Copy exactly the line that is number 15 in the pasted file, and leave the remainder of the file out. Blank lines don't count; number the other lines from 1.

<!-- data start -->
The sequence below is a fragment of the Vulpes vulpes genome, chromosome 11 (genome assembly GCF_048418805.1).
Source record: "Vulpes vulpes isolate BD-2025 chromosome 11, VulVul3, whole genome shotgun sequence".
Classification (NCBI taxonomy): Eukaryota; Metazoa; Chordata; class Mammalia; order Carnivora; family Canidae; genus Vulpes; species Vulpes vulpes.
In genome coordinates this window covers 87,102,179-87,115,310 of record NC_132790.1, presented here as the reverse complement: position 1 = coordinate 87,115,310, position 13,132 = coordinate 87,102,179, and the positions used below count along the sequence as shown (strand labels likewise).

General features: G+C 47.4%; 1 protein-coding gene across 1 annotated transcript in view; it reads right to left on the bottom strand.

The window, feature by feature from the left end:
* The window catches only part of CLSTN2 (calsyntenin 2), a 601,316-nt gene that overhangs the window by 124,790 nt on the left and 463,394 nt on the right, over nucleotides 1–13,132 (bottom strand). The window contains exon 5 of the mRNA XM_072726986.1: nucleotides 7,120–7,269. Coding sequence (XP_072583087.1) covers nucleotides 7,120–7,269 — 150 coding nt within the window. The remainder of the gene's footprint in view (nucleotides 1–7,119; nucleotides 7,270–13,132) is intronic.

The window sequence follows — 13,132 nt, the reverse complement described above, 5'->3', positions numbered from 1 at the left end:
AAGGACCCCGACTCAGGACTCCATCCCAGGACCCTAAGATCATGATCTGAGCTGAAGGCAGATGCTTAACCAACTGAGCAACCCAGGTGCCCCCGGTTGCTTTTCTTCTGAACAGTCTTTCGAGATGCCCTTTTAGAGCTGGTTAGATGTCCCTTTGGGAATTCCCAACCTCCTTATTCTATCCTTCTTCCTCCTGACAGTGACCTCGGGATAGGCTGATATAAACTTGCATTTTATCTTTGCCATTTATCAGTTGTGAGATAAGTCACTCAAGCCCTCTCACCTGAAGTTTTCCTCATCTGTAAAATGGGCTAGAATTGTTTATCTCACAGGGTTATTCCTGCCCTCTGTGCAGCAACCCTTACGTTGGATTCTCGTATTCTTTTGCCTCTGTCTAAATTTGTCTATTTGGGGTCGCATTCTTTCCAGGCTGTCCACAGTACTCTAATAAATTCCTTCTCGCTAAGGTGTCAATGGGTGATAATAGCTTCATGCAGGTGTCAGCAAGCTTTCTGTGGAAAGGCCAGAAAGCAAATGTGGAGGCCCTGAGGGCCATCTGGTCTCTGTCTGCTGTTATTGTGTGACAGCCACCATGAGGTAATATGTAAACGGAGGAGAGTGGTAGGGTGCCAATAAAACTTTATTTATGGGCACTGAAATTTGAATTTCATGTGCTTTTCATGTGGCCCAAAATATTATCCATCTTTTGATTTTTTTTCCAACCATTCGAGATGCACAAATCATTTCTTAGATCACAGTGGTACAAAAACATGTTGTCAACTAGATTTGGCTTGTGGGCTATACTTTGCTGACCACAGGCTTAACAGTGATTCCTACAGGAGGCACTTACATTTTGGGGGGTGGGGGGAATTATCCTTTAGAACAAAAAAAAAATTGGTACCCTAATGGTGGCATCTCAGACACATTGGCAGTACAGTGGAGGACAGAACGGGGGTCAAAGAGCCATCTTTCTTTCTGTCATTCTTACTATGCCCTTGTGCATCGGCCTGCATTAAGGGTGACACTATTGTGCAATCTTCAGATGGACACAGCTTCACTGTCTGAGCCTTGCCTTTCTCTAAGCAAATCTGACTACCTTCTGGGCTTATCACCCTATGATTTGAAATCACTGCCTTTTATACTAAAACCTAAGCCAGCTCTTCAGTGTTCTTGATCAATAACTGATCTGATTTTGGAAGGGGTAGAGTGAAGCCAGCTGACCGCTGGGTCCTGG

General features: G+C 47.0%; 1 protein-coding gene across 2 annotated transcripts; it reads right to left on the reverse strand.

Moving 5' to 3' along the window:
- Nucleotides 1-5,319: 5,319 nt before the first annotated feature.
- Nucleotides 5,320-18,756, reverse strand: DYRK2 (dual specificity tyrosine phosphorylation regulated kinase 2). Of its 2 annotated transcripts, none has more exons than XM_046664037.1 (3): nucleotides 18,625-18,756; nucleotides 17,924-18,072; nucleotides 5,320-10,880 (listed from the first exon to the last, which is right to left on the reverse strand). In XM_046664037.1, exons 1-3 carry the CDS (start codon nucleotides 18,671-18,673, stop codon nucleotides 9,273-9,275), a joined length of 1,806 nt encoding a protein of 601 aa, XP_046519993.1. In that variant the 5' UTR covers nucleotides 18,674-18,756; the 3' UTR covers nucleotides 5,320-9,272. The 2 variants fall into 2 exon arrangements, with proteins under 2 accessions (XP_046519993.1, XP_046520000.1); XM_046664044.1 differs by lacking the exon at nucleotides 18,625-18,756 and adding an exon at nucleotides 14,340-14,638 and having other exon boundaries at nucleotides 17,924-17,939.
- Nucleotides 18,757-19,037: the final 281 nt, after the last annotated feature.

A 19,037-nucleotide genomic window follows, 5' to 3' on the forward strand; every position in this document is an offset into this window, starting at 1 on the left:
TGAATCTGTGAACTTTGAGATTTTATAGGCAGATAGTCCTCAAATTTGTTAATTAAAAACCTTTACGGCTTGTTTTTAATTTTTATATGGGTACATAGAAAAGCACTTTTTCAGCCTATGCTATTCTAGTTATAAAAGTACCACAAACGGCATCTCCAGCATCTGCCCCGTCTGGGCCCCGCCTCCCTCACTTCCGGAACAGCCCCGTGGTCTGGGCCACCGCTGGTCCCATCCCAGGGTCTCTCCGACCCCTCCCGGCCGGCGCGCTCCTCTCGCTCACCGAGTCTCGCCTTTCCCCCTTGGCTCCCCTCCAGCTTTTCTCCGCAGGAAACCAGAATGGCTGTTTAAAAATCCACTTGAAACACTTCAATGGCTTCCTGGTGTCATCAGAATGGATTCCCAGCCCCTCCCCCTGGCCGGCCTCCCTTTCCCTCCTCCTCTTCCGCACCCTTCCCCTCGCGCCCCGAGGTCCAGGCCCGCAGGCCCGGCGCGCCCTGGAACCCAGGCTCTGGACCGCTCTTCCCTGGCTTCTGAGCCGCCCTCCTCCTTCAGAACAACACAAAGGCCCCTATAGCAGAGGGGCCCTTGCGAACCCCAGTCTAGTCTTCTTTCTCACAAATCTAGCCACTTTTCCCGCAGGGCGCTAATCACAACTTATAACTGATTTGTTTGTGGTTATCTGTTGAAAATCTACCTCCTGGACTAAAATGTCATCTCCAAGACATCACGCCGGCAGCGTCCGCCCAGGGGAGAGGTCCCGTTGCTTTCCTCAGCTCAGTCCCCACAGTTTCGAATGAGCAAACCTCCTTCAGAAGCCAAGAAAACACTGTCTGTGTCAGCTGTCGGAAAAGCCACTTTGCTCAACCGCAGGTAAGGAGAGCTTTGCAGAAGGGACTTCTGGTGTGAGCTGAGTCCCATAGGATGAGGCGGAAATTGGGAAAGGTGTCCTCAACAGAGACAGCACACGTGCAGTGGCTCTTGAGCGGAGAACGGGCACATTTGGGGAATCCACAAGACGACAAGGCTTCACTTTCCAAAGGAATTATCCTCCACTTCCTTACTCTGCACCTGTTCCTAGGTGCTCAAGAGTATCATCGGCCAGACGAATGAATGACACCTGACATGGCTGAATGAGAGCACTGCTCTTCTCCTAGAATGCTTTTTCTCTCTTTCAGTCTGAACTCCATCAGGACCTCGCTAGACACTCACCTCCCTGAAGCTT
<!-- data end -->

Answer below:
A 19,037-nucleotide genomic window follows, 5' to 3' on the forward strand; every position in this document is an offset into this window, starting at 1 on the left: